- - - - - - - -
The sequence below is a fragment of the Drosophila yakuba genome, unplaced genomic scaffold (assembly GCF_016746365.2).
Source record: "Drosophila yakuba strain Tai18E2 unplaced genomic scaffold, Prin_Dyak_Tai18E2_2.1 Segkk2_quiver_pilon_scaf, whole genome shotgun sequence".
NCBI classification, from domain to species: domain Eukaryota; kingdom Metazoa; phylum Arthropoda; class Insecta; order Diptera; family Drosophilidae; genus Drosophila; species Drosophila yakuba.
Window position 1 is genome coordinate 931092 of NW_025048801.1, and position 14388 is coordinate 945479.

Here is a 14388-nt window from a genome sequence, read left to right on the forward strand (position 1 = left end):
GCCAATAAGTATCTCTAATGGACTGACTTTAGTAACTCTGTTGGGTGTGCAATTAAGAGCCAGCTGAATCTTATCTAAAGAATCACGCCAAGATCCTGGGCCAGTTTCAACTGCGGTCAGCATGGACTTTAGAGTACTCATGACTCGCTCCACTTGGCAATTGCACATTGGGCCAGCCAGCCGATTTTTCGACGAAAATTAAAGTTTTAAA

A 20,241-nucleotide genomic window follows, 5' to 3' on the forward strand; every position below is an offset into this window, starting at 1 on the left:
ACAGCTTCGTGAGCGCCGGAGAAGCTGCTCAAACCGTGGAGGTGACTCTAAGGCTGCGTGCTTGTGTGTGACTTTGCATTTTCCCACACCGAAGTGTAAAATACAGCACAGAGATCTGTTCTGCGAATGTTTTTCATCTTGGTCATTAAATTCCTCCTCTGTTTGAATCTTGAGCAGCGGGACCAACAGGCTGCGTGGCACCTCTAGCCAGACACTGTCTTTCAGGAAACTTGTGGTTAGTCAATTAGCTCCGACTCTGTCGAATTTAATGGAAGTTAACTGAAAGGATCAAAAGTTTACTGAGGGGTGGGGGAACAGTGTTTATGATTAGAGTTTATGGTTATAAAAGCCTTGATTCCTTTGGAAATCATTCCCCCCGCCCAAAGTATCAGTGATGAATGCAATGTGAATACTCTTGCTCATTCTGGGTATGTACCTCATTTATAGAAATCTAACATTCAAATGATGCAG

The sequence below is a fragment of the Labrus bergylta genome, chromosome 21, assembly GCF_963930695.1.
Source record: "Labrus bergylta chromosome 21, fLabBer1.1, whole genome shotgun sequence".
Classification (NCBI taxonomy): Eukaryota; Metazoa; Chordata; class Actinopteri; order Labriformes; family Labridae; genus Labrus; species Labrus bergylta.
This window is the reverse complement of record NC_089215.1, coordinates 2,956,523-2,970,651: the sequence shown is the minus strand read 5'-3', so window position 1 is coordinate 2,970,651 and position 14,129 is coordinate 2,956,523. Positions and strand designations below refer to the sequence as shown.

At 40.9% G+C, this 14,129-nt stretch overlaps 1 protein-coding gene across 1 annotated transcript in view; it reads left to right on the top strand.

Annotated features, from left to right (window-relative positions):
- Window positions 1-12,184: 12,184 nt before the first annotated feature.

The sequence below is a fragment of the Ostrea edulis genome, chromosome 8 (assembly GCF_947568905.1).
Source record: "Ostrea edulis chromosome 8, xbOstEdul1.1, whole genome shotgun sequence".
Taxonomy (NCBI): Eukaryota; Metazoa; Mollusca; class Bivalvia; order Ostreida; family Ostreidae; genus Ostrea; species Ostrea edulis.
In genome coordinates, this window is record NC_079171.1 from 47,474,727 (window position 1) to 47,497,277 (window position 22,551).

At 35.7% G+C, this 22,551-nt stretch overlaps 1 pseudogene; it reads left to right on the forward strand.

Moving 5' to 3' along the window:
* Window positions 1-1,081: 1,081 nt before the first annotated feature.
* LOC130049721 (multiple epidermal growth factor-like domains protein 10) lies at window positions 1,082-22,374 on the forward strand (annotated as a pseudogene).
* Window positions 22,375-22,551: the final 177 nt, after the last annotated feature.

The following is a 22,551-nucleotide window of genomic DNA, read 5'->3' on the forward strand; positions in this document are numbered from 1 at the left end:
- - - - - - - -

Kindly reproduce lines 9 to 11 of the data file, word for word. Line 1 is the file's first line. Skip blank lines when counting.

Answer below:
The sequence below is a fragment of the Labrus bergylta genome, chromosome 21, assembly GCF_963930695.1.
Source record: "Labrus bergylta chromosome 21, fLabBer1.1, whole genome shotgun sequence".
Classification (NCBI taxonomy): Eukaryota; Metazoa; Chordata; class Actinopteri; order Labriformes; family Labridae; genus Labrus; species Labrus bergylta.